I am displeased with the Met Gala’s “Punk: Chaos to Couture” theme, but I’m having a hard time pinpointing why. However, because I’m pretty sure I am not alone on this front, and because we have spotted other blogs putting up photos of Gary Oldman playing Sid Vicious without realizing that it’s Gary Oldman in costume, I think it is probably a good idea to examine why this theme is stupid and out of touch.
Full disclosure: I do not know much about punk. I dated a guy when I was 15 who was really into Minor Threat and Agnostic Front; other than that, the closest thing I got to listening to punk on a regular basis was my mix CD of Against Me! and The Misfits that my mom and I played on the way home from school each day. I wear a lot of makeup and have been dyeing my hair unnatural colors for over a decade and have a fair amount of body modifications, but I also love men who shop at Brooks Brothers and I regularly get mani/pedis (which I refer to as “mani/pedis”). To answer nobody’s question, no, I am not particularly cool, and no, I would not consider myself “punk” or any other genre of counterculture, mostly because I’m kind of boring in all actuality.
Nevertheless, I always had at least some vague idea of what “punk” was, as well as what it wasn’t. Despite my very limited knowledge and even more limited experience, I can say with fairly strong conviction that the Met Gala is not punk.
When major designers “take inspiration from” (i.e. copy, oftentimes) countercultures, however old and “dead” those countercultures may be, it’s typically rather late and tends to not be taken seriously. Lately, the counterculture all the trendiest trendmakers would like to absorb and reproduce with $3,000 price tags is punk. It has happened before, it will happen again, but it is nevertheless still rather obnoxious to see.
The adoption of punk elements into mainstream culture is nothing new, nor is it shocking (Miley Cyrus did it literally last week), but it is ridiculous in some instances. The Met Gala is an evening when rich, famous, attractive people spend thousands of dollars to look more rich, famous and attractive while hundreds of cameras take their photos, which will end up on the covers of magazines, on the front ends of blogs and in the pages of society trackers.
I have no qualms with this as a concept. Is it silly? Yes, but then, I think most things involving red carpet events are silly. (Seriously, it’s really different to watch a life feed of those things — you realize there’s loud cars on freeways nearby and ugly parking lots all around while these people silently stare into hoards of paparazzi while slowly posing. It’s really odd.) However, the themes are usually more…uh, appropriate? Applicable? Some examples:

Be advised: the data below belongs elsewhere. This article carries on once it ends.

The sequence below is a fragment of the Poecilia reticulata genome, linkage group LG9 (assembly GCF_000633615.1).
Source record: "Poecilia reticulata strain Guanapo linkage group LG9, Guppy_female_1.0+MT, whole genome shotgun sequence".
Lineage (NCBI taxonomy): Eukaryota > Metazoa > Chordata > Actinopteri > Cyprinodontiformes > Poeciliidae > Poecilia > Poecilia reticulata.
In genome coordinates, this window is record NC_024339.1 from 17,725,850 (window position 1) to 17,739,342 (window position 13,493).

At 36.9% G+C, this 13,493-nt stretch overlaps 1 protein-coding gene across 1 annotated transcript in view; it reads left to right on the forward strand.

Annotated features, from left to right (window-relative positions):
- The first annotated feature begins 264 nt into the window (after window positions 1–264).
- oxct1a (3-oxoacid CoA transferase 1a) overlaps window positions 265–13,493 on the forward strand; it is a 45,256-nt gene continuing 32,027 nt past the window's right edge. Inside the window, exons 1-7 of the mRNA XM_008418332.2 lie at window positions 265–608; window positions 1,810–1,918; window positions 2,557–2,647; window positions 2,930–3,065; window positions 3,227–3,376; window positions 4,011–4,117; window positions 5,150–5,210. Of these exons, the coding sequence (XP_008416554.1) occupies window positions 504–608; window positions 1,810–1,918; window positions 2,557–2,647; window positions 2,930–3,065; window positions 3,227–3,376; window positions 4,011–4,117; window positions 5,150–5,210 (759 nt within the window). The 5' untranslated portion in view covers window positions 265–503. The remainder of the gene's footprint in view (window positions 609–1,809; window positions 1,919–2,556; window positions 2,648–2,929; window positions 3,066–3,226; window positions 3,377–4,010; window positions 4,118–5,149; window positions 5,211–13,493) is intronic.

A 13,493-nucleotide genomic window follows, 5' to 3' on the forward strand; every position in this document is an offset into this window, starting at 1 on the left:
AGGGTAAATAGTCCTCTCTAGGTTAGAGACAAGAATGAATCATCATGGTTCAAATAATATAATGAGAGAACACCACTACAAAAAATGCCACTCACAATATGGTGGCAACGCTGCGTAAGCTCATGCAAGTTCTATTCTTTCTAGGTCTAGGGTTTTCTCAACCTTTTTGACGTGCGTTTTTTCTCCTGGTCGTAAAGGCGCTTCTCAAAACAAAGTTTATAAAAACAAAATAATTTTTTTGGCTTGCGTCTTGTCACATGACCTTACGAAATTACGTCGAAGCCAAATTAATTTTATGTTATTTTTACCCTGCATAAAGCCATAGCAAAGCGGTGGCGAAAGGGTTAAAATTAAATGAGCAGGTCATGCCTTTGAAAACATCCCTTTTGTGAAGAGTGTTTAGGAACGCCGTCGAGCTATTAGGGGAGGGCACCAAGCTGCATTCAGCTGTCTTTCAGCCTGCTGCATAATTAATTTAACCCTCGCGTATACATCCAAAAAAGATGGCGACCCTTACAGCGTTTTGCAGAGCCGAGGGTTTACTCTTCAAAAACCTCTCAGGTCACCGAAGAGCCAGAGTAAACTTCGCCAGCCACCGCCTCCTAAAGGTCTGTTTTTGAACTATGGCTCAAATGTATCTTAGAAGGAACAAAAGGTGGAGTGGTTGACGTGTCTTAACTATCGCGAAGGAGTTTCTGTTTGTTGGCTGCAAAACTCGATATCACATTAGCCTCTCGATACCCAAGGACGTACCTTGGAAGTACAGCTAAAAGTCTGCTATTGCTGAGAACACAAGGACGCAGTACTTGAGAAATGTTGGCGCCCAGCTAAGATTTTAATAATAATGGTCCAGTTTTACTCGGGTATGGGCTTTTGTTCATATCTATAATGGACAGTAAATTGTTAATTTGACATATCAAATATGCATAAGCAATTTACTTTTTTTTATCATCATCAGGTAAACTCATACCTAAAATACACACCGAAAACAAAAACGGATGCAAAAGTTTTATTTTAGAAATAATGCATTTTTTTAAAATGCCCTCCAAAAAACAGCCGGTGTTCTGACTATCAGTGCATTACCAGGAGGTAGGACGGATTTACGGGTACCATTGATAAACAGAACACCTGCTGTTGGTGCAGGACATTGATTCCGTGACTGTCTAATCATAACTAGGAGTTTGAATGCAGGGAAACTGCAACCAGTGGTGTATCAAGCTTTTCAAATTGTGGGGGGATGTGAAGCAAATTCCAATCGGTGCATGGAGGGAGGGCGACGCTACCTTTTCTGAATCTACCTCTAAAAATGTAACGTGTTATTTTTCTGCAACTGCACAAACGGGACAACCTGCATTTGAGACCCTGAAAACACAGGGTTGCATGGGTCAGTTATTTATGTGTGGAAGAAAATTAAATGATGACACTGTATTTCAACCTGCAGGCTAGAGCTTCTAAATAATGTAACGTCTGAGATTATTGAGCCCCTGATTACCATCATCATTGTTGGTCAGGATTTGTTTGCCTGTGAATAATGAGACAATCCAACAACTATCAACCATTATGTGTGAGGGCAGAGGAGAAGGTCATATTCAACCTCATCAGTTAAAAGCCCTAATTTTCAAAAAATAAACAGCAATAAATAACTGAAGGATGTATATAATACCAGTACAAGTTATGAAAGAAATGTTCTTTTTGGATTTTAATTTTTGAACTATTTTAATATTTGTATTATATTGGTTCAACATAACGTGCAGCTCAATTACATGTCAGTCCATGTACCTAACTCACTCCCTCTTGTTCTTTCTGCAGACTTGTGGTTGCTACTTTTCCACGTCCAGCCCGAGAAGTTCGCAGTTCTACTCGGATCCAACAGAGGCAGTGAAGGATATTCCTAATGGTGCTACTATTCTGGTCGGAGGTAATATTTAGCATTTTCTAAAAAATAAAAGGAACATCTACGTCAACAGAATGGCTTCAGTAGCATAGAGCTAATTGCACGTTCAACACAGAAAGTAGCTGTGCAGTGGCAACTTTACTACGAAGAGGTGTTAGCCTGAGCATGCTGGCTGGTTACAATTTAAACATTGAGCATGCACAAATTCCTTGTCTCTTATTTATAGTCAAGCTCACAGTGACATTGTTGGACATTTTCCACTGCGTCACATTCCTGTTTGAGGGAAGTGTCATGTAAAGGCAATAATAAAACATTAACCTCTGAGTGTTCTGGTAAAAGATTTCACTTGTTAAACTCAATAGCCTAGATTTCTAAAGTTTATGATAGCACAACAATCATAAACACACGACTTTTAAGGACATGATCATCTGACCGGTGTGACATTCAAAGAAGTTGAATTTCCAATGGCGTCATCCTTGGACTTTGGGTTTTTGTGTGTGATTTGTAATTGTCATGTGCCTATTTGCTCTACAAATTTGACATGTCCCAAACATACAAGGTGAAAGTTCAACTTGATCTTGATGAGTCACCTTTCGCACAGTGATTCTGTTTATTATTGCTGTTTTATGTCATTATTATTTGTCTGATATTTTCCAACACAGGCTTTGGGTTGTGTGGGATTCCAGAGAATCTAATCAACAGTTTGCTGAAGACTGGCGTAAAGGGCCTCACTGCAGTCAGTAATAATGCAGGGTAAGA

- Alexander McQueen: Savage Beauty
- American Women: Fashioning A National Identity
- The Model As A Muse
- Poiret: King of Fashion
- The House Of Chanel
Many of these are eye roll-worthy, sure, but they all sort of fit in with the real theme: Look At How Important And Hot We All Are.
Punk doesn’t really fit into that, though as with many cultural waves, there was plenty of one-uppage and self-importance in punk, too. People tried to get ahead of one another, outdo each other and go further away from the mainstream by — all of which are activities regularly performed by celebrities, societally “significant” people and other folks who are likely to attend the Met Gala.
So why does punk seem like such a far cry from the Met Gala? Well, the ticket costs $25,000, for one thing. Being that I am presently $23,000 in debt due to student loans despite working full-time throughout the majority of college, I am ever-so-slightly resentful at the idea that any event ever should be $25k. Of course, it goes to a “good cause,” but let’s be honest: most of these guests wouldn’t pay that kind of money if the phrase “anybody who’s anybody will be there” wasn’t uttered in front of them at some vapid point in their lives.
To hear that “boutique owners and high-end vintage purveyors” are getting requests for stuff that is “on-theme but will still earn them an approving nod from Anna Wintour.” I have a feeling that neither Joan Jett nor Johnny Rotten would have, at any point, called a boutique on their way to a show to request an outfit that is “on-theme” but would still be given a gold star by the editor-in-chief of Vogue.
There was a decided disdain for the type of people who would be willing to spend the down payment of a house on one ticket to one event where everybody drinks $500 champagne and smiles giant, Veneered grins for cameras (insert jerking off hand motion here). There weren’t gossip mag paparazzi, there wasn’t bottle service and nobody wore Versace dresses held together by safety pins. They just wore safety pins. In their skin. (I don’t recommend this, but then, I also don’t recommend wearing Versace dresses held together by them, either.) The punk scene was created partially in opposition to that type of monetary showmanship; the Met Gala epitomizes it.
So will anybody be considered “truly punk” at the Met Gala? Doubtful, at best, but more likely a resounding “absolutely not.” Except Debbie Harry, who is apparently going with Tommy Hilfiger.
Oh, and for the record:
Photos: Sid & Nancy.